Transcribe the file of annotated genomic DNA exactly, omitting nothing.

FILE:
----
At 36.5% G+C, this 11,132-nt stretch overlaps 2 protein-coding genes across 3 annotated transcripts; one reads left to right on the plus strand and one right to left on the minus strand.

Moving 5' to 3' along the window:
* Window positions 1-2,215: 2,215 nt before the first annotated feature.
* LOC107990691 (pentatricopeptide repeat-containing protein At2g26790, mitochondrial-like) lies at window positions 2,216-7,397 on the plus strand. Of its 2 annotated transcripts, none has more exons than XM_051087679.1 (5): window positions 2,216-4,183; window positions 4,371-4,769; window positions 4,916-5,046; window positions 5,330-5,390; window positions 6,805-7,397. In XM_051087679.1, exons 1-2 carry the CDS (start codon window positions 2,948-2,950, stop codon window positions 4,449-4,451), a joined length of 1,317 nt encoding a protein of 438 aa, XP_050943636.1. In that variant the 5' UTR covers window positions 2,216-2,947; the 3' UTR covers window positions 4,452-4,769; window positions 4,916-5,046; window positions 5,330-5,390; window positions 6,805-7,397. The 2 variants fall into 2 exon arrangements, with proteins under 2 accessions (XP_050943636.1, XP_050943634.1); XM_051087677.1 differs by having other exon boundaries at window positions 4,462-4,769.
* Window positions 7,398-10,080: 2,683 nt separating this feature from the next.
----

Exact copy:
At 36.5% G+C, this 11,132-nt stretch overlaps 2 protein-coding genes across 3 annotated transcripts; one reads left to right on the plus strand and one right to left on the minus strand.

Moving 5' to 3' along the window:
* Window positions 1-2,215: 2,215 nt before the first annotated feature.
* LOC107990691 (pentatricopeptide repeat-containing protein At2g26790, mitochondrial-like) lies at window positions 2,216-7,397 on the plus strand. Of its 2 annotated transcripts, none has more exons than XM_051087679.1 (5): window positions 2,216-4,183; window positions 4,371-4,769; window positions 4,916-5,046; window positions 5,330-5,390; window positions 6,805-7,397. In XM_051087679.1, exons 1-2 carry the CDS (start codon window positions 2,948-2,950, stop codon window positions 4,449-4,451), a joined length of 1,317 nt encoding a protein of 438 aa, XP_050943636.1. In that variant the 5' UTR covers window positions 2,216-2,947; the 3' UTR covers window positions 4,452-4,769; window positions 4,916-5,046; window positions 5,330-5,390; window positions 6,805-7,397. The 2 variants fall into 2 exon arrangements, with proteins under 2 accessions (XP_050943636.1, XP_050943634.1); XM_051087677.1 differs by having other exon boundaries at window positions 4,462-4,769.
* Window positions 7,398-10,080: 2,683 nt separating this feature from the next.